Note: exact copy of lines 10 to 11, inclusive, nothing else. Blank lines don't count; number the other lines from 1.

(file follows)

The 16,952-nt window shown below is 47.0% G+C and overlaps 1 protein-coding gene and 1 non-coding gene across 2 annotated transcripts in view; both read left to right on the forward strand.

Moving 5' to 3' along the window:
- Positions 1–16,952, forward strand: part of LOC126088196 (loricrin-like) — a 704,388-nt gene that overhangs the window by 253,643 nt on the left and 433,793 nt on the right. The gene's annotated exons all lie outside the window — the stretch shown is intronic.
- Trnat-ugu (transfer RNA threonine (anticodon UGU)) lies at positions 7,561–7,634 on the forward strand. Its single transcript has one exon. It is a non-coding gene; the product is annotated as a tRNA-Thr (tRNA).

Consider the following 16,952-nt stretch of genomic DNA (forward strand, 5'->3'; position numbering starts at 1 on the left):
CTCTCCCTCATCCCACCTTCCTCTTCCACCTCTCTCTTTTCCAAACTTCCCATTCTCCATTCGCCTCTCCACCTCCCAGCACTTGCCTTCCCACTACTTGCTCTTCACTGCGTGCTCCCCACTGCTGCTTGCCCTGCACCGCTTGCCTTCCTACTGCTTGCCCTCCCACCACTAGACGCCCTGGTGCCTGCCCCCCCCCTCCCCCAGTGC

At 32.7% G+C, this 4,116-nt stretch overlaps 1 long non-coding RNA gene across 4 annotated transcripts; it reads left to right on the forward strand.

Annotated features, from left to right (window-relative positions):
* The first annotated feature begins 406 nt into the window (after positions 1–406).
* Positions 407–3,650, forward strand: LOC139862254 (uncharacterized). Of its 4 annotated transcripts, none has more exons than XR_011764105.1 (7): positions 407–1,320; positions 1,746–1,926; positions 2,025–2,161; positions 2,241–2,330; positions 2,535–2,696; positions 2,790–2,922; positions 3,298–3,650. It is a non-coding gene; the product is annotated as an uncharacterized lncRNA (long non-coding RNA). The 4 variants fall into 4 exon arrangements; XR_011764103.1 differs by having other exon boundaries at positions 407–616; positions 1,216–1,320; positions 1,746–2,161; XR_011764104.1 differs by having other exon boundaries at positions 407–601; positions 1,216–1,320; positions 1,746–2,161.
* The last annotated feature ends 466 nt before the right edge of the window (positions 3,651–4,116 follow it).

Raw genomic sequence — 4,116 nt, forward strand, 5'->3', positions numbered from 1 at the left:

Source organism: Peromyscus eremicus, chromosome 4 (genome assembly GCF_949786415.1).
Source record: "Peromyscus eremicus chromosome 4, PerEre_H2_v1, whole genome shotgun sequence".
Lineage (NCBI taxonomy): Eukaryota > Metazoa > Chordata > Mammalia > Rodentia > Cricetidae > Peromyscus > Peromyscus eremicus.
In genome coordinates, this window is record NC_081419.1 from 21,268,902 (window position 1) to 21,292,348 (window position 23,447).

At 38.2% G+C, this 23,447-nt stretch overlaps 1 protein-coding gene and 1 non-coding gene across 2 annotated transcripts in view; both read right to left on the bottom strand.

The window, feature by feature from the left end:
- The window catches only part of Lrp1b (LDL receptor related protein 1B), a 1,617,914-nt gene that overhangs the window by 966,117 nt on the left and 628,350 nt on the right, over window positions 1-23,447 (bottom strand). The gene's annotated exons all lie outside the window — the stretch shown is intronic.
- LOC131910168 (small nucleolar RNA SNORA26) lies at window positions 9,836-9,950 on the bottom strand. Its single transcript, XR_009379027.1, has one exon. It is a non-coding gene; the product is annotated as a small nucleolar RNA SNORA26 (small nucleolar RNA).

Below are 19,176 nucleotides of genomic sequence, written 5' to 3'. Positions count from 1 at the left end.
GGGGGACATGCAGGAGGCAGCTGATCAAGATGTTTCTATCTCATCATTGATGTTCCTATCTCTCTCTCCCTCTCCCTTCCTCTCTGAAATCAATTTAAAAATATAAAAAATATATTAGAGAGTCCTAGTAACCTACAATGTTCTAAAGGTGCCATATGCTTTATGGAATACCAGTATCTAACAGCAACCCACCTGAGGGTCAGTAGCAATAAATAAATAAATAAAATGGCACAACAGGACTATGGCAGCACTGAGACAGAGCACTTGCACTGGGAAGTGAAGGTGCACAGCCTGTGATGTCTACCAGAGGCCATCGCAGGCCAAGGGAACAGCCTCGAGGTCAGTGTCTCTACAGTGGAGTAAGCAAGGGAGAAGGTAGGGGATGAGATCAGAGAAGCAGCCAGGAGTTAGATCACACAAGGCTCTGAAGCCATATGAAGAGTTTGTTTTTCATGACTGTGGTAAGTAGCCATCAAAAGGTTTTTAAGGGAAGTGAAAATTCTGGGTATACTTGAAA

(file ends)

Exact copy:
* Positions 407–3,650, forward strand: LOC139862254 (uncharacterized). Of its 4 annotated transcripts, none has more exons than XR_011764105.1 (7): positions 407–1,320; positions 1,746–1,926; positions 2,025–2,161; positions 2,241–2,330; positions 2,535–2,696; positions 2,790–2,922; positions 3,298–3,650. It is a non-coding gene; the product is annotated as an uncharacterized lncRNA (long non-coding RNA). The 4 variants fall into 4 exon arrangements; XR_011764103.1 differs by having other exon boundaries at positions 407–616; positions 1,216–1,320; positions 1,746–2,161; XR_011764104.1 differs by having other exon boundaries at positions 407–601; positions 1,216–1,320; positions 1,746–2,161.
* The last annotated feature ends 466 nt before the right edge of the window (positions 3,651–4,116 follow it).